Thursday, April 22, 2010

Washroom Case, Union Cash, and Election Update

Answers Soon in Washroom Death

Last week, the city released an unofficial update on the investigation into an accident on city property in 2009. Last spring, Isabel Warren, a Rockwood high school student, died when a wall collapsed in a washroom at Southend Community Park. The Mercury had an update last Monday, and long story short, the province is currently wrapping up their investigation and it should be ready to release its findings in a month. The city has completed its own, independent investigation but they can't release details until after the province releases their findings.

“The field work is completely over. Now we’re reviewing the information and determining whether to take any action,” Ministry spokesperson Bruce Skeaff said.

“The investigation is still underway with the province, and until that has been finalized we can’t pre-empt the province. They still have the responsibility for the investigation,” said City of Guelph Chief Administrative Officer Hans Loewig. “We can’t release anything until the province has fulfilled their responsibilities and they direct us on it.”

More news as it happens.

Union Says They Could Have Saved Cash

The president of the Amalgamated Transit Union Local 1189 says that he and his union showed the city several ways to save more than $1.3 million, and thus would have avoided so-called “Karen Days” this summer. After passing a budget that had to allow for five unpaid days off for city staff, and being unable to reach an agreement to spread those days out, the city mandated five days this summer where city services would be closed including no bus service every Sunday in August.

But according to Local 1189 president Gary Daters, his union had the key to keeping buses running on Sunday. Among the transit union’s cost-saving proposals was the elimination of a proposed base-to-bus radio system, the elimination of a proposed call centre, downgrading the Smart Card Study, the elimination of the purchase of a supervisor’s mobility van, a restructured schedule and training of staff, and the delay of purchasing of Nova Buses. The total savings would have come out to $1,352,000. “The city said it couldn’t do anything because those were fixed costs in the capital budget, but my feeling was they pretty much had their minds made up (on unpaid days off),” said Daters in an article in the Mercury.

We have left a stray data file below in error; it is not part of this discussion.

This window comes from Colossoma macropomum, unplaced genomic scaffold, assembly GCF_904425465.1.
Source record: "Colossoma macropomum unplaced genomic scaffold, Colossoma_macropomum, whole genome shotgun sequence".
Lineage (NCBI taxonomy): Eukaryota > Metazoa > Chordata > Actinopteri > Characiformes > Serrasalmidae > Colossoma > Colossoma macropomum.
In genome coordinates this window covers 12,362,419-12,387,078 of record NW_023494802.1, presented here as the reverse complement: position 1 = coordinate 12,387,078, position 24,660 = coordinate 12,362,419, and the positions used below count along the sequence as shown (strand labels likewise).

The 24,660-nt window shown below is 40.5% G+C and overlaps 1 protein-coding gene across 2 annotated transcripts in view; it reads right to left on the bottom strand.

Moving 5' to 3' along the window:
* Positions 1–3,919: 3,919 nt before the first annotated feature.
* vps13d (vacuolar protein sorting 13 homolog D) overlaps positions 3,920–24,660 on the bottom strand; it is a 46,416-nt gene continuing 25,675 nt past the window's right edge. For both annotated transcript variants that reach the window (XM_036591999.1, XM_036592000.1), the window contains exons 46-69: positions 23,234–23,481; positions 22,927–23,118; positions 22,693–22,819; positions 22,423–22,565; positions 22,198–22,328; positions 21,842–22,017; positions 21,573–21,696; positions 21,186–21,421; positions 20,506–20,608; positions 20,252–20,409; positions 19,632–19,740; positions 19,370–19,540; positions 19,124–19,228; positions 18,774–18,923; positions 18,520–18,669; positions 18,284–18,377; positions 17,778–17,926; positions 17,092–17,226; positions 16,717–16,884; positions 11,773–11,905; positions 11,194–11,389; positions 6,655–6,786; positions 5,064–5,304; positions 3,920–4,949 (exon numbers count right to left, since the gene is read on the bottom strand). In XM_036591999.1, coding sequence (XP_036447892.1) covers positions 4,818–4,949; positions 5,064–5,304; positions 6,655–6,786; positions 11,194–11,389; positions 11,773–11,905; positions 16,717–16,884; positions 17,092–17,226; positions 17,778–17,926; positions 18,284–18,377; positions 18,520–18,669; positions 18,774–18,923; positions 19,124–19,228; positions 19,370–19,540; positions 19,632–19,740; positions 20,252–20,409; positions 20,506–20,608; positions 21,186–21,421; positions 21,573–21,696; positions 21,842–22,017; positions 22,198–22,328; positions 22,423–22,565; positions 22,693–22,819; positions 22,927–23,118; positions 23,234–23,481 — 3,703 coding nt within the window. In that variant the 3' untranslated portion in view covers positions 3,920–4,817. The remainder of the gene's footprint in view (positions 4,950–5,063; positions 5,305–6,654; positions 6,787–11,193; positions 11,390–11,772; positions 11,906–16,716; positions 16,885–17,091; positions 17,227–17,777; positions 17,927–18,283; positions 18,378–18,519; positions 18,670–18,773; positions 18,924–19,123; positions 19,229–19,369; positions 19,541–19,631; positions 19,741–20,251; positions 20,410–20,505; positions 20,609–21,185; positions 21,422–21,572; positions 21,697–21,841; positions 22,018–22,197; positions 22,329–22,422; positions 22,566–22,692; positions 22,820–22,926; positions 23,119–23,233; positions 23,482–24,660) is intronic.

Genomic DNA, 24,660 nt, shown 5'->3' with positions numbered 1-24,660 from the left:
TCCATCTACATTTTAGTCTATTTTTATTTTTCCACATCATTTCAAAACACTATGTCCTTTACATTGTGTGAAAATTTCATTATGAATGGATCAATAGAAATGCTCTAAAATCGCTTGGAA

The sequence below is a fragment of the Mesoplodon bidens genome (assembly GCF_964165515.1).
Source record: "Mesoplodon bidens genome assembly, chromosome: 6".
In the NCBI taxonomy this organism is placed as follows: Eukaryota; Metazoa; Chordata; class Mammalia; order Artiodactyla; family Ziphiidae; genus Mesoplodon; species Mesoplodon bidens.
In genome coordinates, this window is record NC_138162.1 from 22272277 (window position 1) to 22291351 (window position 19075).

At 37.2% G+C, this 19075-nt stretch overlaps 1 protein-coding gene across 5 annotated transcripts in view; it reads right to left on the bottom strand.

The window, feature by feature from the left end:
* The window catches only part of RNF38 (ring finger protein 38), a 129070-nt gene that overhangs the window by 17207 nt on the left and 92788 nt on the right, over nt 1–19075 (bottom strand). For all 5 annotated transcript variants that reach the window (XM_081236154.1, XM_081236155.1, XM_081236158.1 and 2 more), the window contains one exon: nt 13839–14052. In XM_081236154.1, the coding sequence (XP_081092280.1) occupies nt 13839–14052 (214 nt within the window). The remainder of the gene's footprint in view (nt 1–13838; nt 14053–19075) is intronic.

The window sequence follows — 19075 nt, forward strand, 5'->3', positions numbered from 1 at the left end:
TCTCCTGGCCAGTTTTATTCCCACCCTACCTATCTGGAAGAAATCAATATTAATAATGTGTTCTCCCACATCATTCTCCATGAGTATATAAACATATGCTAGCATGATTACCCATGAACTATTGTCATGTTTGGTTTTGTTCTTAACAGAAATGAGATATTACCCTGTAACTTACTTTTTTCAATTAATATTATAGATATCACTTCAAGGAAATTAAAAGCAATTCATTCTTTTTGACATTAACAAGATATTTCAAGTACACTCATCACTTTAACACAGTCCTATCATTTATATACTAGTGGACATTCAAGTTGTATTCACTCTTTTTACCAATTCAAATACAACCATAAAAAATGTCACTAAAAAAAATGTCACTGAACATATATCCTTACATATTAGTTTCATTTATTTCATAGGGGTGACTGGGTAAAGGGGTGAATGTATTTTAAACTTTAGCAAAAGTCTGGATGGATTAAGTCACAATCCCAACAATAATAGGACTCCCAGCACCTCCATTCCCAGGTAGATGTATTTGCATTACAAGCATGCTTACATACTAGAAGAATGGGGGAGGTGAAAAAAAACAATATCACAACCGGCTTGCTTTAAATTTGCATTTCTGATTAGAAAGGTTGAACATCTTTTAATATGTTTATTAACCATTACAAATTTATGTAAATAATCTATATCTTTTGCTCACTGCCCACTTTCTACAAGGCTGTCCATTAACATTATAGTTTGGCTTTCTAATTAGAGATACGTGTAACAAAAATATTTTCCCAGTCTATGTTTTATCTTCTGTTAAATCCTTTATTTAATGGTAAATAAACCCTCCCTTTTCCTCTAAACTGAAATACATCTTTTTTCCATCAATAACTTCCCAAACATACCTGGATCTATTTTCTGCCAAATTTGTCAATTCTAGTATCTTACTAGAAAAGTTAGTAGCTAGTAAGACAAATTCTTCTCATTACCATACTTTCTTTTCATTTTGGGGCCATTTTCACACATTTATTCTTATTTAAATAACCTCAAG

But according to Mark Aromosi, the city’s director of human resources, the suggestions weren’t helpful because they pertained to the capital budget, which is separate from the operating budget, which is where the savings would have had to come from. “You simply can’t transfer those savings. There’s no ability to transfer them,” Amorosi said.

Election 2010 Update

Several new names were added to fall ballot last week, including a number of familiar names. Ward 6 Councillor Karl Wettstein will be pursuing re-election this fall, and if he wins, the 2010-2014 term will be Wettstein's third on city council. He was elected in 2000, and then lost in 2003 before being elected again in 2006.

The second new name on the ballot is Allan Boynton who is running for Ward 1 councillor. This is Boynton's first election in Guelph it seems, so I don't have too much about him. And try googling "Allan Boynton" and you get a myriad of different Allan Boyntons in the area, so I'm not sure what to say about him.

Then, in the mayor’s race, there’s David Birtwistle, and if he sounds familiar it's with good cause. Birtwistle was a councillor for Ward 4 serving two terms in 2000 and 2003 winning 26 and 28 per cent of the vote, respectively. He was defeated in the 2006 election after losing his seat to Mike Salisbury and garnering a mere 16 per cent at the polls. But it appears his ambitions have broadened since 2006, and what could now make the race for mayor even more interesting is if Cam Guthrie enters, as he also ran against Birtwistle in Ward 4 in 2006.

If you're a potential candidate for city council, we (and by 'we' I mean 'I') would love to hear from you. E-mail to break news of your candidacy.

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